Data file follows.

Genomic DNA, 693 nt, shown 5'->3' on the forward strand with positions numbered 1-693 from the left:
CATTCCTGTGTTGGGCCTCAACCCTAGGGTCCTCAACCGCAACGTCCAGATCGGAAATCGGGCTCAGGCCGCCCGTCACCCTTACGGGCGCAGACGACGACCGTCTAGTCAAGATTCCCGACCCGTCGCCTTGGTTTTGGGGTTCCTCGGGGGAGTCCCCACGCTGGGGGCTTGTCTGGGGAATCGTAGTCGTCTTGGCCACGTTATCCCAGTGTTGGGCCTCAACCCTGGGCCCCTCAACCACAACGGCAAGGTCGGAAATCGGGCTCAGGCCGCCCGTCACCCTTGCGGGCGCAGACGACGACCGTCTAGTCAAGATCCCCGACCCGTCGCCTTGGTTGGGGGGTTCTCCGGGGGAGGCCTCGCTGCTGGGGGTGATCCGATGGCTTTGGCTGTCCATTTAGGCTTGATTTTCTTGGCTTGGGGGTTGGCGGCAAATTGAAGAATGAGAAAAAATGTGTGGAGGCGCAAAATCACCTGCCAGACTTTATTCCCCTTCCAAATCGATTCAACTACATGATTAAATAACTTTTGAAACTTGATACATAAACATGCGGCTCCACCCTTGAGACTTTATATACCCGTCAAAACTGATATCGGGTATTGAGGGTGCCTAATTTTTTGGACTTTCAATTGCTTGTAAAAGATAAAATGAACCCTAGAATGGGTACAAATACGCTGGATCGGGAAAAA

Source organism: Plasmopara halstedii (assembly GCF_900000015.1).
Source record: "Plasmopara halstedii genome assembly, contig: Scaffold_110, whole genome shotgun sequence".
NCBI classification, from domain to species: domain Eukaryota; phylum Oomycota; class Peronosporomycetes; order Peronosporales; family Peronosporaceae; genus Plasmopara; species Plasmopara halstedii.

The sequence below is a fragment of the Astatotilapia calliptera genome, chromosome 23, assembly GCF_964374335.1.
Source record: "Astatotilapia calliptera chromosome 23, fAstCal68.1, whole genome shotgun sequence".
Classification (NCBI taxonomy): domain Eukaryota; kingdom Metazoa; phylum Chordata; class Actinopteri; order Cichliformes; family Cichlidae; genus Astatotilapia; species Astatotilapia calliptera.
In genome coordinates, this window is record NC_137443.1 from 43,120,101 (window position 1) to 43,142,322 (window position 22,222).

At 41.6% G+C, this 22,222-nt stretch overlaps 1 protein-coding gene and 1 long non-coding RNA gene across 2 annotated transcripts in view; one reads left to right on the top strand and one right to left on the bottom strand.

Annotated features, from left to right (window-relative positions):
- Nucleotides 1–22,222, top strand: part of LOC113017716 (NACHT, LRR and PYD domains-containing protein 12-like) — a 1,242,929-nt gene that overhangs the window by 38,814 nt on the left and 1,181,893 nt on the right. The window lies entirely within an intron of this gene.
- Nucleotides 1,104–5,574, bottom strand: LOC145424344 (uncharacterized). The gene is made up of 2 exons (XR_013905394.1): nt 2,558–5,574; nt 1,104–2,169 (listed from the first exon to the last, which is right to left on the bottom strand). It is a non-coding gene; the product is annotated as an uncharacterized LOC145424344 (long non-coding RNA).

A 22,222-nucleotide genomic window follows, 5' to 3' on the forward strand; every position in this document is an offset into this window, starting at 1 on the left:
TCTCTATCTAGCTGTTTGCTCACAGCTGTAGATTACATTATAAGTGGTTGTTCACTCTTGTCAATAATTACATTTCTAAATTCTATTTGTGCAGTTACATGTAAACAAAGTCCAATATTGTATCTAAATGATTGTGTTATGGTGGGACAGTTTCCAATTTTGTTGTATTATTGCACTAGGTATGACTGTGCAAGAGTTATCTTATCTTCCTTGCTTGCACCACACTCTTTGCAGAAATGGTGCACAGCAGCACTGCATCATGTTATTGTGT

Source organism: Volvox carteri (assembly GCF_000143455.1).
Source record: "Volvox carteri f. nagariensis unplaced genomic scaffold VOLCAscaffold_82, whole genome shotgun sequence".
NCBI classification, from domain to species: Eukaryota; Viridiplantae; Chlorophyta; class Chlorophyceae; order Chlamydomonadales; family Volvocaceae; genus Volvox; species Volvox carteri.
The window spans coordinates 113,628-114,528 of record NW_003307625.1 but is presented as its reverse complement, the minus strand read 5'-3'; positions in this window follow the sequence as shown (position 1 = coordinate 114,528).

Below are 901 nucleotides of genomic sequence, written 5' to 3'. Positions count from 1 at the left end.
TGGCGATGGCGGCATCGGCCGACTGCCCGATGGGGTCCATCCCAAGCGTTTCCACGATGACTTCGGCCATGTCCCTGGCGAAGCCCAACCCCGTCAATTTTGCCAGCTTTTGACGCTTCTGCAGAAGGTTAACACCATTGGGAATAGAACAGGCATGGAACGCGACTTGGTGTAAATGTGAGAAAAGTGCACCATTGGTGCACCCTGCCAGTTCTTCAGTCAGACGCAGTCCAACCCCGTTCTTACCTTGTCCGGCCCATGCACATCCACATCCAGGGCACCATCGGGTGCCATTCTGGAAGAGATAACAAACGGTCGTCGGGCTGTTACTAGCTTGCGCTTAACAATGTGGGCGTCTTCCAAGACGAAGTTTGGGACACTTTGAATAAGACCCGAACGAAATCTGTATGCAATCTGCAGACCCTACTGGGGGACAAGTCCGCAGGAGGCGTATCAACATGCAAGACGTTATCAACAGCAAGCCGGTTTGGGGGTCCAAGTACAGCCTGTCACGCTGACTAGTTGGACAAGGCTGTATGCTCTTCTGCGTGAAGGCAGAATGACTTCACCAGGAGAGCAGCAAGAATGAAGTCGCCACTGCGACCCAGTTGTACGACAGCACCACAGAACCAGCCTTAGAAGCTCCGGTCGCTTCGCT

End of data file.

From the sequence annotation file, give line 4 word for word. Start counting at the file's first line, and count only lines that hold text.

Source record: "Plasmopara halstedii genome assembly, contig: Scaffold_110, whole genome shotgun sequence".